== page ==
Suction (holdfast) discs
Scrambles; no means of attachment
If there's any kind of vine that gives the whole group a bad name, it's the clinging sort, which adhere tenaciously to almost any flat surface. Specialized structures let them grip their supports. Some, such as trumpet vine (Campsis) and ivy (Hedera), have stems equipped with aerial rootlets; others, like Boston ivy (Parthenocissus tricuspidata), have tendrils that terminate in suction (holdfast) discs.
Clinging vines are a good choice when you need to cover a wide wall. If you grow them on a fence or pergola, the stems will first attach to the surface; subsequent growth will pile up on itself, often resulting in the look of a twining vine.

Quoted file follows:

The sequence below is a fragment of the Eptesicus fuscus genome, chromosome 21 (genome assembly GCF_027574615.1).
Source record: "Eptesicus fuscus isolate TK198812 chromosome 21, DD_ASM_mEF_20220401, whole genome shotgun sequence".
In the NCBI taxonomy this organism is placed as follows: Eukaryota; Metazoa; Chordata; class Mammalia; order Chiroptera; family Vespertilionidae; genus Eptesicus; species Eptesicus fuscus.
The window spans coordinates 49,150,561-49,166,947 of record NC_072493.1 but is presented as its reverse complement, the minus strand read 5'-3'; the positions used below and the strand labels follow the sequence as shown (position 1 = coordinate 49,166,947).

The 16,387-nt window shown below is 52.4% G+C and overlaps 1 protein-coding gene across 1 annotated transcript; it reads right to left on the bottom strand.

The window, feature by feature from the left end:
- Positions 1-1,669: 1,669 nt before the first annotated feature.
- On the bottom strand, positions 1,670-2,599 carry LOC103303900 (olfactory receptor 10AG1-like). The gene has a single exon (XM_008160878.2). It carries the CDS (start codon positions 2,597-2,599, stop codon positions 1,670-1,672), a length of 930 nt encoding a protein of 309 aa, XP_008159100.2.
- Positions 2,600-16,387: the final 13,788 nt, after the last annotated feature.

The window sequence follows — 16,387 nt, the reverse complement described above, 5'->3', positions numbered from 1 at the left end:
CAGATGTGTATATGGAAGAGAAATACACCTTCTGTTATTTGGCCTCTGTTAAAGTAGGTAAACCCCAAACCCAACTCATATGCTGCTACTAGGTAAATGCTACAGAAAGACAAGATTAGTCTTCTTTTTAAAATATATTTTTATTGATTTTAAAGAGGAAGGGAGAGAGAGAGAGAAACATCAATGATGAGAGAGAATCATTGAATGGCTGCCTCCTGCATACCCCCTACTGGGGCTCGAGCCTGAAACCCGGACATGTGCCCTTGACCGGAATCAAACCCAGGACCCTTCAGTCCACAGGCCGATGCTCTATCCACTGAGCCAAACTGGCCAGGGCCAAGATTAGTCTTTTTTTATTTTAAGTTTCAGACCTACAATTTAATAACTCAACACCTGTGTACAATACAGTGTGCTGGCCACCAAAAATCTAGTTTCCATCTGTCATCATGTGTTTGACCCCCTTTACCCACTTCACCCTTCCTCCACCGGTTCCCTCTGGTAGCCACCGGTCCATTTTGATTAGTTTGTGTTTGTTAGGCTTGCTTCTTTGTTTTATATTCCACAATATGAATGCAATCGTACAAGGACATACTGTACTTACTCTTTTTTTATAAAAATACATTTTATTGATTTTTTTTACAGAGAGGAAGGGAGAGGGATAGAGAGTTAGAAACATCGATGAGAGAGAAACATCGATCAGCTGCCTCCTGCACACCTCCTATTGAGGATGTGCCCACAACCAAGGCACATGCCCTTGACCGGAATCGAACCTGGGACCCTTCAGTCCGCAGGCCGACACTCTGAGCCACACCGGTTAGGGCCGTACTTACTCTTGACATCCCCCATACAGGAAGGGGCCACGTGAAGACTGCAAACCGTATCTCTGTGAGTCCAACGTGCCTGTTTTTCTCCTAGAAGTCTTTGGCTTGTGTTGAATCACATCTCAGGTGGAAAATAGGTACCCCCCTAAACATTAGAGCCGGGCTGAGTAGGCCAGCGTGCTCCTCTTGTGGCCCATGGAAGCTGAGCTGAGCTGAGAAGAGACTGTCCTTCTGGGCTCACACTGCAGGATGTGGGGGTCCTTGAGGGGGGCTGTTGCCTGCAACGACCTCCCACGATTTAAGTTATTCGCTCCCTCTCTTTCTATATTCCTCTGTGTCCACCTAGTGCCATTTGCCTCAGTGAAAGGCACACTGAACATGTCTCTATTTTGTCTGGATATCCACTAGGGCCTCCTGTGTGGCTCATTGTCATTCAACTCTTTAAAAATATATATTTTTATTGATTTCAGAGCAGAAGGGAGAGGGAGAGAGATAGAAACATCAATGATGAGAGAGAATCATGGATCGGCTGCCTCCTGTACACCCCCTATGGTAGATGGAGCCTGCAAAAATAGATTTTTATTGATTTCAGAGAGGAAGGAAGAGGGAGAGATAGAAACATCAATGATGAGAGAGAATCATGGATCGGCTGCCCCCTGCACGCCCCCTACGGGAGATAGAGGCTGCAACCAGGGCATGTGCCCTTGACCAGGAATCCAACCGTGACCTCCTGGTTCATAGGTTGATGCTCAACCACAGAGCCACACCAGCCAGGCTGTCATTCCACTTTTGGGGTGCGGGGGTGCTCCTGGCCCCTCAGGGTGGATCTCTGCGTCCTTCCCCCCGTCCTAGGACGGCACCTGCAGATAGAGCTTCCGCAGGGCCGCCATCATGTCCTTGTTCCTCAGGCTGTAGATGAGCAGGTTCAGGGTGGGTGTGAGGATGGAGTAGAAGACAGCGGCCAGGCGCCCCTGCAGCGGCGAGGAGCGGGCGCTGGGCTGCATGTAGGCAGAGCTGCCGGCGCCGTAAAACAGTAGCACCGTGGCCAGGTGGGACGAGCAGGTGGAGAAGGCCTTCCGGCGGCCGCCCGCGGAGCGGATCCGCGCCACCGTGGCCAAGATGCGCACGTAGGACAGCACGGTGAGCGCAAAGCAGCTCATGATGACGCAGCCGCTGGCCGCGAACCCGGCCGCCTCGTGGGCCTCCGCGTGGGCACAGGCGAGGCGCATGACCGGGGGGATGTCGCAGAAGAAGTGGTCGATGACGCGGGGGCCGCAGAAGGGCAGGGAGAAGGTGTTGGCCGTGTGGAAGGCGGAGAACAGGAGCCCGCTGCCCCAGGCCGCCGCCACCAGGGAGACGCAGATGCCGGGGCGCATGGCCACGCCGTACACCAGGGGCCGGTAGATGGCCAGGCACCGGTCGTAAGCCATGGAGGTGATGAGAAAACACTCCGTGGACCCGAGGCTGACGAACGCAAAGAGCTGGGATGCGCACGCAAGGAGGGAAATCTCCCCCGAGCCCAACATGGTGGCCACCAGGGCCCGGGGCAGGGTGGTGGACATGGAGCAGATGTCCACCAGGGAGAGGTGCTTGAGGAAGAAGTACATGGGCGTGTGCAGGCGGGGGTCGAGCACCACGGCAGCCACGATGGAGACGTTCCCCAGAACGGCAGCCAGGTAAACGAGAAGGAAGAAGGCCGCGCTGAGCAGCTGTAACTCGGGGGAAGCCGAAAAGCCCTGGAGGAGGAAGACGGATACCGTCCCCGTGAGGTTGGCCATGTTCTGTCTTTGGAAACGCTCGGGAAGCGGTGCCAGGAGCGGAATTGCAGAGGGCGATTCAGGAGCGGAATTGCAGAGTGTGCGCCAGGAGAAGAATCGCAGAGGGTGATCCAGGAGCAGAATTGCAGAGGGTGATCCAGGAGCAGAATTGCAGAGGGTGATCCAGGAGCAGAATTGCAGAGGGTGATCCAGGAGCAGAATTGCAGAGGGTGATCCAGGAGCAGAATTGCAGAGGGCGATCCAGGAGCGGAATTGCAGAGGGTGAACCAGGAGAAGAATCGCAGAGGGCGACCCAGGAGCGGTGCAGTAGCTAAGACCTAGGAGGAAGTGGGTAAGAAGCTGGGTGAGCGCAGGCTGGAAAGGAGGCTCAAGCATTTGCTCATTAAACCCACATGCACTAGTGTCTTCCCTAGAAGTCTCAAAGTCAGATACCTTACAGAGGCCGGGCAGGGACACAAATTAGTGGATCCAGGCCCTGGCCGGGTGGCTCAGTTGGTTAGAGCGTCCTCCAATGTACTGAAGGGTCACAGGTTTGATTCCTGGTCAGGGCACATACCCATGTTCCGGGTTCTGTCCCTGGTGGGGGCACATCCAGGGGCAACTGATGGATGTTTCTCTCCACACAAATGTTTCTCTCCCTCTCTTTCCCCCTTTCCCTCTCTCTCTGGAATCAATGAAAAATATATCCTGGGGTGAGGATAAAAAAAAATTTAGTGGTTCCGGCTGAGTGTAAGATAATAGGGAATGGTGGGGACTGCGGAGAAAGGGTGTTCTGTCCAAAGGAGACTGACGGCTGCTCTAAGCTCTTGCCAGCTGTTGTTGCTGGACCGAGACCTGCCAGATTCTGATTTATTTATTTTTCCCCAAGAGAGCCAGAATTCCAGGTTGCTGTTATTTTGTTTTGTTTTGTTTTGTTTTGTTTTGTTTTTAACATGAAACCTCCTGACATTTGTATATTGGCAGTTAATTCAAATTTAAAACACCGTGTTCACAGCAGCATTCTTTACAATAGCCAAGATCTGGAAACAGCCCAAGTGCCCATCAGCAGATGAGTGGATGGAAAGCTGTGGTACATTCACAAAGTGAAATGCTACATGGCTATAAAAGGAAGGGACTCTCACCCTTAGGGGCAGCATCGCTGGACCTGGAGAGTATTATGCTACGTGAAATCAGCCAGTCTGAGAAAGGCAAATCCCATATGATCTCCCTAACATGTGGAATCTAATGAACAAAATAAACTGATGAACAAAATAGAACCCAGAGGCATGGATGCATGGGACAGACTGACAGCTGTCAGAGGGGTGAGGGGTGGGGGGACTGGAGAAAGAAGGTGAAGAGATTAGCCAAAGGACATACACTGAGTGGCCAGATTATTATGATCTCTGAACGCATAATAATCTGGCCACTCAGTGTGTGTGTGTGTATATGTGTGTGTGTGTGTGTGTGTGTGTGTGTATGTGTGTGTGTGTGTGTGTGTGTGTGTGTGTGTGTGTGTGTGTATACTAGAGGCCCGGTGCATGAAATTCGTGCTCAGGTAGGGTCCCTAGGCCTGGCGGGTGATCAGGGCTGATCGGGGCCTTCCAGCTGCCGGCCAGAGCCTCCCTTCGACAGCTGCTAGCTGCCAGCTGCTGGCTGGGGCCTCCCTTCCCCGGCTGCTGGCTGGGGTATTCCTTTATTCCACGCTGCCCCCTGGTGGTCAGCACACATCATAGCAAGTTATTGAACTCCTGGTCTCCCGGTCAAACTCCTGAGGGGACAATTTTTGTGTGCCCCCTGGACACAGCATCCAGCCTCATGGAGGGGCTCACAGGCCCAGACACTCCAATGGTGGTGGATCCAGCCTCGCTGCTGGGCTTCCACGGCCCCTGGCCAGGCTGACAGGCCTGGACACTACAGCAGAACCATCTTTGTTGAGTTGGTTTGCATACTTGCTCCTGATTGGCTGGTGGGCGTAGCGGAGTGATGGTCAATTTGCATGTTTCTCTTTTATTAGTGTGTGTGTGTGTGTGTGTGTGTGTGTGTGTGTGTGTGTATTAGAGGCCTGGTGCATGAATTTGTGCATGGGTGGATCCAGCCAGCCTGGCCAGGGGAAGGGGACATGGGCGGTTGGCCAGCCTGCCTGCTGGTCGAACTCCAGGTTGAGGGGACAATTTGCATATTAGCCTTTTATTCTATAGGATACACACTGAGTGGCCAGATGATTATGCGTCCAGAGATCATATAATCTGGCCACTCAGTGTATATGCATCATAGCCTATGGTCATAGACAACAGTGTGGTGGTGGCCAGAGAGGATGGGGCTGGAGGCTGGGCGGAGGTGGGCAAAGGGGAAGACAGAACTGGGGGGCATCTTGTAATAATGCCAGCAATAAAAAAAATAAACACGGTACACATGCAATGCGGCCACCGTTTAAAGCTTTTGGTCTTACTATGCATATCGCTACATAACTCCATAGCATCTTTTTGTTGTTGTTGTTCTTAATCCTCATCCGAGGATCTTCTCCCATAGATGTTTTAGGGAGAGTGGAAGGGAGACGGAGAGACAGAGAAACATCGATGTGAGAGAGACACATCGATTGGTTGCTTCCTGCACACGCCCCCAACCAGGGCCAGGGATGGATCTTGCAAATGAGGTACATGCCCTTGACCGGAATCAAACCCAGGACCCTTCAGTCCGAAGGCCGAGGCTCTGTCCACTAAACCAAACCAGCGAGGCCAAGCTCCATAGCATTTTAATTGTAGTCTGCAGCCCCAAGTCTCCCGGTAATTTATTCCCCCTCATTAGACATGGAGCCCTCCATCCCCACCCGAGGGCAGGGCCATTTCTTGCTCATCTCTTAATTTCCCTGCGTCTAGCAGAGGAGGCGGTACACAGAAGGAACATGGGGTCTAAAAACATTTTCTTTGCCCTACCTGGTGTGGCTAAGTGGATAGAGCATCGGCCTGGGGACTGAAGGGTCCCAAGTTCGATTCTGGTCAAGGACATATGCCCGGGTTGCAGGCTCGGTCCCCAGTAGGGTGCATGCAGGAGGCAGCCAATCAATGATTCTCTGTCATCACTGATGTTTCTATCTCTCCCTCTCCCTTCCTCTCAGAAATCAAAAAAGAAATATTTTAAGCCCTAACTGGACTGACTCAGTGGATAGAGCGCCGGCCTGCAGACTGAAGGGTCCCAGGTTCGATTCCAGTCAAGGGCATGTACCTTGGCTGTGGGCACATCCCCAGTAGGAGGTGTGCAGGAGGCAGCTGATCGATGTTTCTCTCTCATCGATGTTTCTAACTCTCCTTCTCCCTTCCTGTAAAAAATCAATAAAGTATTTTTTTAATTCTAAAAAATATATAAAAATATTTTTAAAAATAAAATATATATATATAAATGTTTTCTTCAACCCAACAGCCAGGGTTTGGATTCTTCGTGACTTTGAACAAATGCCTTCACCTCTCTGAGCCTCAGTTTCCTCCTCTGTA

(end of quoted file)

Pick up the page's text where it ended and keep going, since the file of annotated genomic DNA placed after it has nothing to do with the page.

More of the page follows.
Some vines have no means of attachment; they climb only in the sense that their stems will proceed on a vertical path if secured to a support as they grow. Left to themselves, they'll simply mound, sprawl, and scramble, though a few, such as climbing roses and most bougainvilleas, can hook themselves through adjacent shrubs or trees with their thorns. These vines will grow on almost any support as long as you provide appropriate attachment. Many gardeners cover flat surfaces with eyescrews and wire, then tie the plant in place at various points as it grows.